The Edmonton chapter of the PLG voted unanimously to disaffiliate from the PLG and to transition into a new, separate organization. This decision was not taken lightly and was the result of several months’ worth of discussion, both internally and with the PLG Coordinating Committee. Our grievances are elucidated in the motion that was passed at our monthly general meeting held on June 28, 2016 (see http://plgedmonton.ca/plg-edmonton-votes-to-dissolve/)
. However, perhaps more context is required to understand why we took such an action.
The Coordinating Committee (CC) is the body tasked with governing the organization as a whole and is composed of at-large members and members of the Progressive Librarian editorial board. The editorial positions are not elected and the at-large positions are supposed to be held to two-year terms with replacements elected by the PLG membership. However, no such election has been held during the entire existence of the Edmonton chapter, which was founded in 2010.
The CC claims that no one stands for elections, which may be true but does not speak well of the democratic health of the organization as a whole. The result is a CC consisting of unelected editorial members and at-large members who are free to remain on the board for as long as they like with absolutely no accountability to the PLG membership. The CC does not provide reports or financial statements to membership, cannot be recalled, and makes decisions that affect the entire organization without any oversight mechanism. Thus, we feel justified in calling the CC undemocratic.
As a chapter of the PLG, the Edmonton group was entitled to keep 50% of its members’ dues, which was $20 US per year. In November of 2015, the CC not only raised the dues to $25 US but also claimed 100% of dues, even from members of local chapters. This decision was made without meaningful consultation of the entire membership. The CC did send an email to us and we responded with our concerns but the decision had already been made. When we expressed dismay at the fact that the 50-50 dues split with chapters was being abandoned, we were told that we were free to charge whatever we wanted for local dues. Thus, dues went from $20 US a year with $10 of that remaining in our coffers to $35 US a year if we wanted to retain $10 for our coffers. In addition, the exchange rate between US and Canadian dollars made the price even more expensive. These sums are quite low compared to other associations in the profession, but it is the total disregard for chapters’ rights to local dues and for accountability and transparency regarding the PLG’s finances that led us to consider leaving the organization.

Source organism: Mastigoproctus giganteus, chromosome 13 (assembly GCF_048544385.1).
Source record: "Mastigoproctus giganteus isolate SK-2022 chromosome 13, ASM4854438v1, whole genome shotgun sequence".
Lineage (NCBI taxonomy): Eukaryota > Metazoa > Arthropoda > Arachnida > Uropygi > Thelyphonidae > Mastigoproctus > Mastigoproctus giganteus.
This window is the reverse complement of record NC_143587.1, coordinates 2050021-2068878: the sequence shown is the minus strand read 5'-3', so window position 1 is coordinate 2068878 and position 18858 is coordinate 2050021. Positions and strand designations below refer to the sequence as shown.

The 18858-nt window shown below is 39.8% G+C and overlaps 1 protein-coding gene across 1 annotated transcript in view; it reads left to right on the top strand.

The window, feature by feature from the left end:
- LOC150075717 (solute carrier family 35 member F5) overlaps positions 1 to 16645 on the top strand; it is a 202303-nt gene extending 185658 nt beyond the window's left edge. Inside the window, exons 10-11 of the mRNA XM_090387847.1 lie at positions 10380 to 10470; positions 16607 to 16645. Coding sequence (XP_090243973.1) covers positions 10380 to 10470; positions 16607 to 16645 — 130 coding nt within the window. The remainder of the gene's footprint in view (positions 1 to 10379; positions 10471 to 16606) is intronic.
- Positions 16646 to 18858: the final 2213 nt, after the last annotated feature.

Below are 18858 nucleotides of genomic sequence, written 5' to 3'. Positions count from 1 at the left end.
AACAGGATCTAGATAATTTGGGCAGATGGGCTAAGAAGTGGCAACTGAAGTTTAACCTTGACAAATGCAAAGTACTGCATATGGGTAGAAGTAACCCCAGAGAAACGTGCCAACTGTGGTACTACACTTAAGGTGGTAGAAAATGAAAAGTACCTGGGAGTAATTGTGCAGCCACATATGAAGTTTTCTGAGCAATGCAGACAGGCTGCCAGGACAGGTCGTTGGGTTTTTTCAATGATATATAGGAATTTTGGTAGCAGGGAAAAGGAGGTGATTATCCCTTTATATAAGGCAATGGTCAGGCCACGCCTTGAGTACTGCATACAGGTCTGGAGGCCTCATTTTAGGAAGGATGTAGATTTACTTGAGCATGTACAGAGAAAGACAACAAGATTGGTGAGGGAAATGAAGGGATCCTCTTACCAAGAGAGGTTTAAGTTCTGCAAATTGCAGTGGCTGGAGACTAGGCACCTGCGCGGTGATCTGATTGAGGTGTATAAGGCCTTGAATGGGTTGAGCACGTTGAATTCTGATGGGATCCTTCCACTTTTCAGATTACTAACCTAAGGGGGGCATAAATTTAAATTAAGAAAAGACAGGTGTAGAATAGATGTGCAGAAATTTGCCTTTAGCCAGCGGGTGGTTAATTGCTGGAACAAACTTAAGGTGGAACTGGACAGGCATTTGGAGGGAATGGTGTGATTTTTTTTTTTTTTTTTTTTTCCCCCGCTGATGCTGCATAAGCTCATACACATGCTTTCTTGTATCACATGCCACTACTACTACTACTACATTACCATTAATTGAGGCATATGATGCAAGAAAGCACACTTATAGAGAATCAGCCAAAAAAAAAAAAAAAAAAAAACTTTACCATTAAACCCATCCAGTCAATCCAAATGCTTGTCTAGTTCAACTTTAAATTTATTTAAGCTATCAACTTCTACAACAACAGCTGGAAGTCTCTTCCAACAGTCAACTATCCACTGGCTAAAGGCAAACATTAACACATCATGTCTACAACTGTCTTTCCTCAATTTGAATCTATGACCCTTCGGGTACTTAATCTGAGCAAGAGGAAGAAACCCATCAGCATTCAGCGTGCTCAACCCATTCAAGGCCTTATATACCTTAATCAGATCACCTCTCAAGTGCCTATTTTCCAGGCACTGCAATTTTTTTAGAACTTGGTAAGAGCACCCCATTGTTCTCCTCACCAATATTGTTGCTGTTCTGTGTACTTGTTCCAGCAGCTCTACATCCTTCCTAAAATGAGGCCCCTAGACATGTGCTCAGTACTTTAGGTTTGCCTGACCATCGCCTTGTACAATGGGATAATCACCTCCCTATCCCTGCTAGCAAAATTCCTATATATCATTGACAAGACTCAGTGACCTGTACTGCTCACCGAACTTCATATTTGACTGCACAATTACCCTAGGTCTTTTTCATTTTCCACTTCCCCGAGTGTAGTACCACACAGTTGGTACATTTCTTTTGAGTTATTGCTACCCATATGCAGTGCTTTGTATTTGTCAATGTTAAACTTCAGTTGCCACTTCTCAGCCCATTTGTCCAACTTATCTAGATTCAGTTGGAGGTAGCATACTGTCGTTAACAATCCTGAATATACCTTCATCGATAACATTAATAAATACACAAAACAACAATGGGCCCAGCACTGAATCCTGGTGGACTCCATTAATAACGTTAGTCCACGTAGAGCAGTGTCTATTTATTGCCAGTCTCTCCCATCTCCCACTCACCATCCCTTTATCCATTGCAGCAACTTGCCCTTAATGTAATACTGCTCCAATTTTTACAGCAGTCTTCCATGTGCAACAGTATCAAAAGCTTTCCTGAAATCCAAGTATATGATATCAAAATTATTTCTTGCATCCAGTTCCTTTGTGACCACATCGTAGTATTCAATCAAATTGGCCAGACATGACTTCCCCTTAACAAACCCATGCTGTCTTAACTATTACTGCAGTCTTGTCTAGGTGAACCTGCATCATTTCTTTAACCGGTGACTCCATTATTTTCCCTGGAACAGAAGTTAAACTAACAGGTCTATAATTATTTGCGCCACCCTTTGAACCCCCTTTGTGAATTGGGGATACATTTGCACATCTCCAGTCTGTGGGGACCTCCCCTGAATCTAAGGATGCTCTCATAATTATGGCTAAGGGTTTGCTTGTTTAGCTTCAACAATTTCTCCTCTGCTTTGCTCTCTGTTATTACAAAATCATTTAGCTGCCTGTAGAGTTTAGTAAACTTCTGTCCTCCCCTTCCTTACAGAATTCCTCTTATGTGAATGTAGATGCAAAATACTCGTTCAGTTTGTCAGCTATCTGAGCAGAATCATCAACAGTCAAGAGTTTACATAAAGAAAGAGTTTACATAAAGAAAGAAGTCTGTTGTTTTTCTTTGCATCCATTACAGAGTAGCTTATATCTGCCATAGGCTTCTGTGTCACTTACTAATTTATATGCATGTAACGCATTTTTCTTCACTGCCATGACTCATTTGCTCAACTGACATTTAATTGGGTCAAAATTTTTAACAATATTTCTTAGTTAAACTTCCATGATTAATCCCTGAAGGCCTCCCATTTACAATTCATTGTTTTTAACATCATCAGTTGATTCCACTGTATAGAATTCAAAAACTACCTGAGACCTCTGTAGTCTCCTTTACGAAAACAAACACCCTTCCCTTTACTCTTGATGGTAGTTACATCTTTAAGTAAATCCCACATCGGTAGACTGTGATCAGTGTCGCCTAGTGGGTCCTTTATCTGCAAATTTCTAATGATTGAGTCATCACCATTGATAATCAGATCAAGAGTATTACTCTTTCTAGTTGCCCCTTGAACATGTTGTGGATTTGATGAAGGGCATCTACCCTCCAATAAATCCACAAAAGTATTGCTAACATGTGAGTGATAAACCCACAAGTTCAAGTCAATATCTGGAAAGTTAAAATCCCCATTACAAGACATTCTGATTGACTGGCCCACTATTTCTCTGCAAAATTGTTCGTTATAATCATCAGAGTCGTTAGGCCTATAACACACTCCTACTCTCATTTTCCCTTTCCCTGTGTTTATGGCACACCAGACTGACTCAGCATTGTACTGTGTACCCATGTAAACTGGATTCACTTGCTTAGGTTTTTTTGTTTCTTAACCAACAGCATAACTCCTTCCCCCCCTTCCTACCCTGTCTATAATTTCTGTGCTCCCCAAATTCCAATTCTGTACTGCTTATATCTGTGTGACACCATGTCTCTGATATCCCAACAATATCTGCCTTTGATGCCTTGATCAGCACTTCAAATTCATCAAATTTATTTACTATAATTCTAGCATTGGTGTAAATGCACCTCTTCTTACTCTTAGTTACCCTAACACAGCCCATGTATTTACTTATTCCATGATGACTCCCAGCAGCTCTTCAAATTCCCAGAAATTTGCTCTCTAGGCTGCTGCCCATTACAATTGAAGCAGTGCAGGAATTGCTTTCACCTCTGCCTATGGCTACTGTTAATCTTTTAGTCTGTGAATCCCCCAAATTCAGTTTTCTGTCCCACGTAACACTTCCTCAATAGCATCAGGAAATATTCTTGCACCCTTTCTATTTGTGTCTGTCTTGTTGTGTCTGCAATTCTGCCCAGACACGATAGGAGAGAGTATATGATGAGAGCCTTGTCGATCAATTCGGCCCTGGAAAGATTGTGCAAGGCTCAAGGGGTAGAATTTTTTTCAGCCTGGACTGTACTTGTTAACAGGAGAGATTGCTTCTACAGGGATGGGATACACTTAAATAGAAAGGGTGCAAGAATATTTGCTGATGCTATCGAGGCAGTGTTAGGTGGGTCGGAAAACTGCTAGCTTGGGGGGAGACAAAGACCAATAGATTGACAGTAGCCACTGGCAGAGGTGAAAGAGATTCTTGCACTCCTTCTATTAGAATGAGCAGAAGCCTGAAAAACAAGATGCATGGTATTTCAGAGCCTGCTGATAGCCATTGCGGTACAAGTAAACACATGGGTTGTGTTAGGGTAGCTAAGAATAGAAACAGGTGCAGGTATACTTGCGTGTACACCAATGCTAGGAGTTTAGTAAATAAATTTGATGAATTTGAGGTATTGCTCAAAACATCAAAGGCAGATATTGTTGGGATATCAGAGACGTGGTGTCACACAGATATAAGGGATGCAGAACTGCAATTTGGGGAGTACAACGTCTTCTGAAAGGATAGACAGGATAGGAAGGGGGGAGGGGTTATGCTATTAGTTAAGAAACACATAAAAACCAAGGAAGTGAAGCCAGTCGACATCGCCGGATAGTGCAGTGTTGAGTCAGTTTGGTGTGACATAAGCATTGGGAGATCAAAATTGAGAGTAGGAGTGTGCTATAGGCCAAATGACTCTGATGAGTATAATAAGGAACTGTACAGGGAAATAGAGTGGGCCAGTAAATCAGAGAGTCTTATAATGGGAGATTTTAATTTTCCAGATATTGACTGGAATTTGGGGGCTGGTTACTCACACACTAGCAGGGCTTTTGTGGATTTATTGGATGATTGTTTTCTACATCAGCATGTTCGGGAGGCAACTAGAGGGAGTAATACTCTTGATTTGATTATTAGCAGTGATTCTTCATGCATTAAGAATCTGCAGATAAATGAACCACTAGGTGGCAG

We also engaged in discussions with the CC regarding the management of the Progressive Librarian journal. We knew that this was a large expense for the PLG and also made it known that delivery of the journal to our members was erratic. As a solution to these problems, we offered to manage and host the Progressive Librarian as an open access e-journal. Our offer was turned down. It was even suggested by a member of the CC that offering the journal as an online publication would not be progressive.
We know that concerns regarding the governance of the PLG have arisen before. In fact, former member Rory Litwin provides a history of such concerns up until 2008 in this blog post: http://libraryjuicepress.com/blog/?p=469
. We reached the decision that the PLG is plagued with systemic governance problems that had been ignored for years and which the CC were either incapable of or indifferent to fixing. These were our primary concerns and we saw no solution other than to disaffiliate.
Over the past several years we’ve also seen the Canadian context of information work evolve with many problematic changes. Some of the more notable incidents include the cancellation of the NADP (National Archival Development Program), the LAC Code of Conduct, closure and consolidation of federal libraries, closure of public libraries in Newfoundland and Labrador, rising workplace tensions (e.g. librarians strike at the University of Western Ontario) and an overall rise in precarious employment. While opposition and action against these changes has come from a variety of groups, including ourselves, we feel that there is a notable gap in terms of having a Canadian organization that can play a leading role in addressing these issues.
We have left the PLG over differences regarding governance, not over ideological differences. We respect the work that the PLG has done over the course of its 25+ year history and thank the members of the wider organization for providing the community in which we have operated for the past six years. We will now endeavour to create a new organization but hope to maintain camaraderie with the PLG.